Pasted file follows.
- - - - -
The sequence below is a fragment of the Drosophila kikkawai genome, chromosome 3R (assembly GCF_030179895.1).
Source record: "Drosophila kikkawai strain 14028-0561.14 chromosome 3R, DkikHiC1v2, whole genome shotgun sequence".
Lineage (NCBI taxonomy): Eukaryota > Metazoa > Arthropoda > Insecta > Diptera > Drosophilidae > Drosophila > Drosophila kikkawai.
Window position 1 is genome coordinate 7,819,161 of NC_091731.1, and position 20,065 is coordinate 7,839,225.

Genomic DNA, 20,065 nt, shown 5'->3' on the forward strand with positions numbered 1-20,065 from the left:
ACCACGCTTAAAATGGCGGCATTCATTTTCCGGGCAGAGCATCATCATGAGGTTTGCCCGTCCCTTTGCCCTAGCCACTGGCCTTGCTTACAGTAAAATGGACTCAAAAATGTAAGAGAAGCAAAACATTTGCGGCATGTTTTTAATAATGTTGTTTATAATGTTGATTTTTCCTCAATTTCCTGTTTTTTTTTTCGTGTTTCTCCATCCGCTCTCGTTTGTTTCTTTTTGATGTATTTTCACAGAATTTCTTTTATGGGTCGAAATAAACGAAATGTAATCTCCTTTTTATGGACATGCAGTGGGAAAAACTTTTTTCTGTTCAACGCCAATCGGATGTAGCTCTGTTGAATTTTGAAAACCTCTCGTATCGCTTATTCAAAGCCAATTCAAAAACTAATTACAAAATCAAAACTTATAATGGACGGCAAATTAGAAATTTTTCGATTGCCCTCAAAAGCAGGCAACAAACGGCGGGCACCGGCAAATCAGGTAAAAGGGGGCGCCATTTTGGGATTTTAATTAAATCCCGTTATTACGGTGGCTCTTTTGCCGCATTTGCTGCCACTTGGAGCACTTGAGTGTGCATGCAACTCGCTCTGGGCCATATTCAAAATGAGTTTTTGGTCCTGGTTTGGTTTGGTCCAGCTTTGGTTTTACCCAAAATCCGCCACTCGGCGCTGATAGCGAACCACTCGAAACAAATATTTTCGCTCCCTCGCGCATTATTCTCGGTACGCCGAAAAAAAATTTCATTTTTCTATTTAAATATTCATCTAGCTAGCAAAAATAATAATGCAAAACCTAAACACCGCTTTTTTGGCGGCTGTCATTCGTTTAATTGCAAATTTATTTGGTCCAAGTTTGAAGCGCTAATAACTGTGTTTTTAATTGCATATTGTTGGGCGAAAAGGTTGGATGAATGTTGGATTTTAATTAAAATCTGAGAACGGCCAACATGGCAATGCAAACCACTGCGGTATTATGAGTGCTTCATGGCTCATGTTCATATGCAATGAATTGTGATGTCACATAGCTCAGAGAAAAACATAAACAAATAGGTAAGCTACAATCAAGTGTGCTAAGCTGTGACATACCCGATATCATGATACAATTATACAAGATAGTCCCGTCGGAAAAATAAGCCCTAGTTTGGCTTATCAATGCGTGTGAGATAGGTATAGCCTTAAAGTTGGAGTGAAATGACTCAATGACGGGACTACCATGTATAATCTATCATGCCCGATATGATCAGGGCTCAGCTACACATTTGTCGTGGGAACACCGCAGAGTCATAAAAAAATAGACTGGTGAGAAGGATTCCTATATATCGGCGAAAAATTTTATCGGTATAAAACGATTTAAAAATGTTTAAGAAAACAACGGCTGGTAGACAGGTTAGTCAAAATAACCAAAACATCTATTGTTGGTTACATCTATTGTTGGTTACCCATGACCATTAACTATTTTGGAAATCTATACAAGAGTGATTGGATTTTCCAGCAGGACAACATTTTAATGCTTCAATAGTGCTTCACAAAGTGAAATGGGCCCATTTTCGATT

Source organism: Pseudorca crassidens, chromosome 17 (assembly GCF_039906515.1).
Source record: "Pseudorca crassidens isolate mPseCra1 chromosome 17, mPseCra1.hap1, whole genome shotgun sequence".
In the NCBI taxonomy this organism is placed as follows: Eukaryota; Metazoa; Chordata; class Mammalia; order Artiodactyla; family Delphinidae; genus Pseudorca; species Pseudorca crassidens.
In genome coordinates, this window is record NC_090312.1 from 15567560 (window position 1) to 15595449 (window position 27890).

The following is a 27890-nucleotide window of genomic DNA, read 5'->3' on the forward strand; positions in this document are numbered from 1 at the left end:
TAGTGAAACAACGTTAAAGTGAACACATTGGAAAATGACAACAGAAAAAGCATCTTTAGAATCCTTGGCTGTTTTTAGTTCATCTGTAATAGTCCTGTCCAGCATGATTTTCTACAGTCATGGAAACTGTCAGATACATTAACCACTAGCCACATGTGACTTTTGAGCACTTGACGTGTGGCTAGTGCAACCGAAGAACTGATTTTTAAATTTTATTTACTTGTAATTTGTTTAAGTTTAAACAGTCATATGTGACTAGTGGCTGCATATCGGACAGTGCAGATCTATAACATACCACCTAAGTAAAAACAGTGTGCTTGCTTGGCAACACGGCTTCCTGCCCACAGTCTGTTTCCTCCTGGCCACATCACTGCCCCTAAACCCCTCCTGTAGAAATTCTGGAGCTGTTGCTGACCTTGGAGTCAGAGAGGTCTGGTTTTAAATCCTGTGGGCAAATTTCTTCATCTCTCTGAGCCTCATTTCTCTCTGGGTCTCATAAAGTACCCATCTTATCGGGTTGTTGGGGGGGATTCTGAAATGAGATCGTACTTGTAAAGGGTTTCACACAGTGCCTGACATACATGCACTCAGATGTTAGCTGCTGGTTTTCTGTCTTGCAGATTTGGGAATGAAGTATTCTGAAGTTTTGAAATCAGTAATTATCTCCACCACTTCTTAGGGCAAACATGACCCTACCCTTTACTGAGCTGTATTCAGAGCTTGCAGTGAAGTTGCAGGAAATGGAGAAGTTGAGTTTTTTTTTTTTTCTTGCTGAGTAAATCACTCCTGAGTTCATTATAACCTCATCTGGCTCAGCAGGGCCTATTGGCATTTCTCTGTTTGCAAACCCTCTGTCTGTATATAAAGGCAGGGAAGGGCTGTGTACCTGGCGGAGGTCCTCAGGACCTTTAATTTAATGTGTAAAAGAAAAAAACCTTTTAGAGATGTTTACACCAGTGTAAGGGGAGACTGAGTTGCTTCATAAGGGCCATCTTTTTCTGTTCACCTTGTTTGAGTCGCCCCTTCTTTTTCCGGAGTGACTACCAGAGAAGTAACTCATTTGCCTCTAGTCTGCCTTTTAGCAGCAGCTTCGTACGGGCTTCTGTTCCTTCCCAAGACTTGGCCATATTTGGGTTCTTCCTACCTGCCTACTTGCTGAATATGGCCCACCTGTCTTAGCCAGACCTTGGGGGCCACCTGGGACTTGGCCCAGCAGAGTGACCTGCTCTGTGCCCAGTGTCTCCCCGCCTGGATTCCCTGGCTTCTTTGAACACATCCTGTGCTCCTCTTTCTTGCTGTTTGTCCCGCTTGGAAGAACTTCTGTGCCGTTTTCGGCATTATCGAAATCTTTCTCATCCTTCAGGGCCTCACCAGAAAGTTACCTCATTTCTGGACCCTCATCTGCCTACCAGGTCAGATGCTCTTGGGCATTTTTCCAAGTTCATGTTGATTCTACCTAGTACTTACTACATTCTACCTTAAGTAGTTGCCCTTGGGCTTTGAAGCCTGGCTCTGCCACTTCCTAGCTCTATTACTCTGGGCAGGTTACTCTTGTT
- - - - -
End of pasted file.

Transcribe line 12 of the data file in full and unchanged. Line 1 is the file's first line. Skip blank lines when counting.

TAGTGAAACAACGTTAAAGTGAACACATTGGAAAATGACAACAGAAAAAGCATCTTTAGAATCCTTGGCTGTTTTTAGTTCATCTGTAATAGTCCTGTCCAGCATGATTTTCTACAGTCATGGAAACTGTCAGATACATTAACCACTAGCCACATGTGACTTTTGAGCACTTGACGTGTGGCTAGTGCAACCGAAGAACTGATTTTTAAATTTTATTTACTTGTAATTTGTTTAAGTTTAAACAGTCATATGTGACTAGTGGCTGCATATCGGACAGTGCAGATCTATAACATACCACCTAAGTAAAAACAGTGTGCTTGCTTGGCAACACGGCTTCCTGCCCACAGTCTGTTTCCTCCTGGCCACATCACTGCCCCTAAACCCCTCCTGTAGAAATTCTGGAGCTGTTGCTGACCTTGGAGTCAGAGAGGTCTGGTTTTAAATCCTGTGGGCAAATTTCTTCATCTCTCTGAGCCTCATTTCTCTCTGGGTCTCATAAAGTACCCATCTTATCGGGTTGTTGGGGGGGATTCTGAAATGAGATCGTACTTGTAAAGGGTTTCACACAGTGCCTGACATACATGCACTCAGATGTTAGCTGCTGGTTTTCTGTCTTGCAGATTTGGGAATGAAGTATTCTGAAGTTTTGAAATCAGTAATTATCTCCACCACTTCTTAGGGCAAACATGACCCTACCCTTTACTGAGCTGTATTCAGAGCTTGCAGTGAAGTTGCAGGAAATGGAGAAGTTGAGTTTTTTTTTTTTTCTTGCTGAGTAAATCACTCCTGAGTTCATTATAACCTCATCTGGCTCAGCAGGGCCTATTGGCATTTCTCTGTTTGCAAACCCTCTGTCTGTATATAAAGGCAGGGAAGGGCTGTGTACCTGGCGGAGGTCCTCAGGACCTTTAATTTAATGTGTAAAAGAAAAAAACCTTTTAGAGATGTTTACACCAGTGTAAGGGGAGACTGAGTTGCTTCATAAGGGCCATCTTTTTCTGTTCACCTTGTTTGAGTCGCCCCTTCTTTTTCCGGAGTGACTACCAGAGAAGTAACTCATTTGCCTCTAGTCTGCCTTTTAGCAGCAGCTTCGTACGGGCTTCTGTTCCTTCCCAAGACTTGGCCATATTTGGGTTCTTCCTACCTGCCTACTTGCTGAATATGGCCCACCTGTCTTAGCCAGACCTTGGGGGCCACCTGGGACTTGGCCCAGCAGAGTGACCTGCTCTGTGCCCAGTGTCTCCCCGCCTGGATTCCCTGGCTTCTTTGAACACATCCTGTGCTCCTCTTTCTTGCTGTTTGTCCCGCTTGGAAGAACTTCTGTGCCGTTTTCGGCATTATCGAAATCTTTCTCATCCTTCAGGGCCTCACCAGAAAGTTACCTCATTTCTGGACCCTCATCTGCCTACCAGGTCAGATGCTCTTGGGCATTTTTCCAAGTTCATGTTGATTCTACCTAGTACTTACTACATTCTACCTTAAGTAGTTGCCCTTGGGCTTTGAAGCCTGGCTCTGCCACTTCCTAGCTCTATTACTCTGGGCAGGTTACTCTTGTT